Senior safety is a top priority. Falls are common among people 65 and older. About 36 million falls are reported annually among older adults. Three million fall-related injuries are treated in an emergency department each year. To help reduce this exposure, one must look at a person’s living situation, especially for those that age in place. Making some house adjustments can help reduce exposure to falling. You can always hire a specialist to address safety levels and critical issues.
What are some critical senior safety tips?
Decluttering is vital for safety reasons. Ensure clear pathways inside the residence, including family/living rooms, hallways, bedrooms, bathrooms, and kitchen. Simplifying one’s living space can help reduce clutter making it easier to find things and get around. Nonetheless, use storage containers for items one refuses to remove.
Decluttering the outside is as important as the inside. Clean up any landscaping to ensure any shrubs or plants, especially prickly ones, do not intrude upon the walkway or porch.
Another essential factor is lighting. Inside should have night lights along hallways and other areas, specifically the pathway from the bedroom to the bathroom. Moreover, the bathroom should have a night light to make it easy to spot. Regarding the exterior, ensure lighting is near pathways and stairs to avoid trips and falls. Avoid glaring lights since that may cause anxiety. Soft, non-glaring lights such as LED bulbs are more acceptable.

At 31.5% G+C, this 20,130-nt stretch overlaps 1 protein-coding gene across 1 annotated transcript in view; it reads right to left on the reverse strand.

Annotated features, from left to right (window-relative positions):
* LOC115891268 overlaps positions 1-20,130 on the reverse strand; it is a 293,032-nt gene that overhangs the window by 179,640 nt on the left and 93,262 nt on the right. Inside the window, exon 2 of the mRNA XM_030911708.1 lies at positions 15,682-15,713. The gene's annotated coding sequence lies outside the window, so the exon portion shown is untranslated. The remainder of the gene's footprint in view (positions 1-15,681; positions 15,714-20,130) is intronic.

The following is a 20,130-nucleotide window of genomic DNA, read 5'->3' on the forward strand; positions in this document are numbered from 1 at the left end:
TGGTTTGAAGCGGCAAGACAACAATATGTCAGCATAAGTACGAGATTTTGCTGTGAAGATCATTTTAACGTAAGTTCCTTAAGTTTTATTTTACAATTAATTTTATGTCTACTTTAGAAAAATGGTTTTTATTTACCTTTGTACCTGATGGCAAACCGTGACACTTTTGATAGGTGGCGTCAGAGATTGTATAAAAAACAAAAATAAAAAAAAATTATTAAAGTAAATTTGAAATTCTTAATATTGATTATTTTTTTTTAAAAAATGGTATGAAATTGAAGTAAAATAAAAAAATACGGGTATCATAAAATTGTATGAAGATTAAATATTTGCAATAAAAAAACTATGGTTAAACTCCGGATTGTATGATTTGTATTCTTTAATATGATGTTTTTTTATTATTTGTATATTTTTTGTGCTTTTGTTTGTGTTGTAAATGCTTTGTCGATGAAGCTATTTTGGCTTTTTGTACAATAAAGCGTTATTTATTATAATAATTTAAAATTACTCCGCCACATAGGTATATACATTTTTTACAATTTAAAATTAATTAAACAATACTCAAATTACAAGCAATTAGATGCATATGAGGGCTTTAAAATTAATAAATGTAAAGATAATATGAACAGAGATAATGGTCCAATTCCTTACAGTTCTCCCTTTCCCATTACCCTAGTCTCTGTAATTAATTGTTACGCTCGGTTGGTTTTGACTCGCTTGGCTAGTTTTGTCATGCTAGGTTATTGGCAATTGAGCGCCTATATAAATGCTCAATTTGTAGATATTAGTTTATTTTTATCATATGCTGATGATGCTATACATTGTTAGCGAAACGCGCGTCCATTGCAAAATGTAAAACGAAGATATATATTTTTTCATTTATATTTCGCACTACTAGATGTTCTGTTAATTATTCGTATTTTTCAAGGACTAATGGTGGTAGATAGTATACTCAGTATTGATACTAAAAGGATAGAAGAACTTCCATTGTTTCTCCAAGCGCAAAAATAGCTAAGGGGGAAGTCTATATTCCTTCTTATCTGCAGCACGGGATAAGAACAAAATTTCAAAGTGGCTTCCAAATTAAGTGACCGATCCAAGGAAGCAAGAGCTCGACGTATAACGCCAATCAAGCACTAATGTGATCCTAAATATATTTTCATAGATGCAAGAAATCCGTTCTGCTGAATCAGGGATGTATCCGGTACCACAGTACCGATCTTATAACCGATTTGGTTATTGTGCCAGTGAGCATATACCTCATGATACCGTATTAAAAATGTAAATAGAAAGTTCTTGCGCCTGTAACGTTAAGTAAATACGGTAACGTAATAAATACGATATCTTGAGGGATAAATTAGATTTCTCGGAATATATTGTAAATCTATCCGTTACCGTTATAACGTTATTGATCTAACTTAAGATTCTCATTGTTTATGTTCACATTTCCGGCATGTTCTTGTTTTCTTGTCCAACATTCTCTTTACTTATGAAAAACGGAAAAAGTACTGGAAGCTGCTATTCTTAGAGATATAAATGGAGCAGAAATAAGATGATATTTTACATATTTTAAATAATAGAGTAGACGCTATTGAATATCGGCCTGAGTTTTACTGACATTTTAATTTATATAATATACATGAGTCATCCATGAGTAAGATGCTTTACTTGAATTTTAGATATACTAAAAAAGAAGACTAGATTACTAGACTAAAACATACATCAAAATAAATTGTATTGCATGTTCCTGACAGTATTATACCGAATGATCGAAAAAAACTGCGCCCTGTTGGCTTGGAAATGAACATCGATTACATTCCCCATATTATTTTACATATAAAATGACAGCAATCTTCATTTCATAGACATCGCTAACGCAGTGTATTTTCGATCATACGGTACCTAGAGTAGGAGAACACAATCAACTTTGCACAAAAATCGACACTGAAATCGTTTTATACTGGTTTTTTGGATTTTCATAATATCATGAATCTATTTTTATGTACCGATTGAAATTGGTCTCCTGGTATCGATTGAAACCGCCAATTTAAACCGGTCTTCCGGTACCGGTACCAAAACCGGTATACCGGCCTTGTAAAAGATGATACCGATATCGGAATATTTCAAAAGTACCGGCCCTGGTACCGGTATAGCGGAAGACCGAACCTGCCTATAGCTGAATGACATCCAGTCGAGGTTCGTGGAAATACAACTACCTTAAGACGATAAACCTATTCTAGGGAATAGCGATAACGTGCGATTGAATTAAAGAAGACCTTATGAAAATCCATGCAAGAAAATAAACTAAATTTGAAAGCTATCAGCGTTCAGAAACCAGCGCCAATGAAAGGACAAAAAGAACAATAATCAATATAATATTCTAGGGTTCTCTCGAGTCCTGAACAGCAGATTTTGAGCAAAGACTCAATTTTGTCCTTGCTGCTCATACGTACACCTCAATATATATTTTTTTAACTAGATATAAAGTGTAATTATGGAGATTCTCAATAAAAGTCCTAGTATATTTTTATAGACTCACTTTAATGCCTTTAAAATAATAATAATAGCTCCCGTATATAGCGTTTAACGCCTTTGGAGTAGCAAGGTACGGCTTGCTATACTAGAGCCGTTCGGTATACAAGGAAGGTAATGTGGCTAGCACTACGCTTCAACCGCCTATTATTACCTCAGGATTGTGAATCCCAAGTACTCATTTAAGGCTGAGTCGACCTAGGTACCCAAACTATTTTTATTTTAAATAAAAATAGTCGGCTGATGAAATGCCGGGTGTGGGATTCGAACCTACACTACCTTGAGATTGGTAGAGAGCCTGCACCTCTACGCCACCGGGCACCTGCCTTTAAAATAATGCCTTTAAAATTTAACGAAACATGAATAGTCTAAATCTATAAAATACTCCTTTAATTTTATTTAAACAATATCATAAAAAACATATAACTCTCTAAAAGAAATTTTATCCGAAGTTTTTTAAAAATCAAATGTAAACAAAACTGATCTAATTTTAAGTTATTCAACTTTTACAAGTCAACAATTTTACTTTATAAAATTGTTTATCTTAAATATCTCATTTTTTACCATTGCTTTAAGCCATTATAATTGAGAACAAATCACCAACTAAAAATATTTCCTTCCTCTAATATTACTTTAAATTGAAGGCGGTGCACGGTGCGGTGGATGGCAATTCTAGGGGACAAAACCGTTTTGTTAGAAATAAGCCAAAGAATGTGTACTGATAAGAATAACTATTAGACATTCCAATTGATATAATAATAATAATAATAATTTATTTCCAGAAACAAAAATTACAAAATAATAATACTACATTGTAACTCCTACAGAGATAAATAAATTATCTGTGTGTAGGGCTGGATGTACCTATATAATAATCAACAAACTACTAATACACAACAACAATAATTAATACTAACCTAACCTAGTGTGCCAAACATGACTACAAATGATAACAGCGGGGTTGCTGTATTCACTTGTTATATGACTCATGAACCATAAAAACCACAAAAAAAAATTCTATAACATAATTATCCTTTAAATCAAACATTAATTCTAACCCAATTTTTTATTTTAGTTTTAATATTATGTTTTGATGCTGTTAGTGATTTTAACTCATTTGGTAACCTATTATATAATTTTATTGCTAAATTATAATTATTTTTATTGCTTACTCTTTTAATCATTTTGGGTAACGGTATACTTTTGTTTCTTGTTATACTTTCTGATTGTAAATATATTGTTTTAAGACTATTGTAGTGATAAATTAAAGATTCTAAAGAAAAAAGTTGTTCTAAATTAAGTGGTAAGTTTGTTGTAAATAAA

Items need to be accessible. Regarding closets, easy access to clothing. Keep extra toilet paper in easy-reach areas when it comes to the bathrooms. Shelves should be low enough to be accessible but not in the walkway. Items on the shelf should not pose a risk, such as a heavy book or a knickknack that could easily fall and shatter into a million sharp pieces. Invest in a grabber.
Does furniture matter when it comes to senior safety?
Yes! Double-check chairs to make sure they are sturdy and do not have wheels. You don’t want a chair to get away from a person while sitting down. Avoid low furniture, such as coffee tables. Address any furniture, such as tables and dressers, with sharp edges by covering them with plastic bumpers.
What are some other home safety tips to install?
Installing grab bars, safety rails, and ramps can help an individual get around. Ramps are helpful regardless if the person uses a wheelchair. Steps are more challenging and pose a significant tripping hazard, so ramps are useful. When it comes to the bathroom, add a shower seat or a roll-in shower for safer bathing and accessibility. Having faucets with a single lever versus two levers (hot and cold) make it easier for a person. Installing adjustable countertops and widening doorways may be helpful. In addition, have working doors, but avoid knobs that lock. That is not an invitation for anyone to walk in on their aging loved one. Privacy still needs to be respected, and no one should barge into someone’s room unless it’s an emergency.
Don’t forget to address the flooring in the house. Low-pile carpeting is more forgivable and provides more floor consistency. If everyone still insists on rugs, secure them to the floor with strips to increase traction and reduce any chances of tripping. Use non-slip wax cleaners on hard floors and test them before allowing an aging loved one to walk on them.
Additional safety tips
Install automatic shut-off switches to the stove when left unattended. Also, keep the water heater temperature at 120 degrees Fahrenheit or less. If your aging loved one has some form of dementia, wandering is a concern, so install remote door locks or a security system.
Avoiding stairs is helpful, so have everything for your aging loved one on one floor. Having the bedroom and bathroom on the same floor is critical. If you are wondering how to do this, convert an unused office or dining room into a spare bedroom to accomplish this goal.
STAGES is here to guide people through the aging process.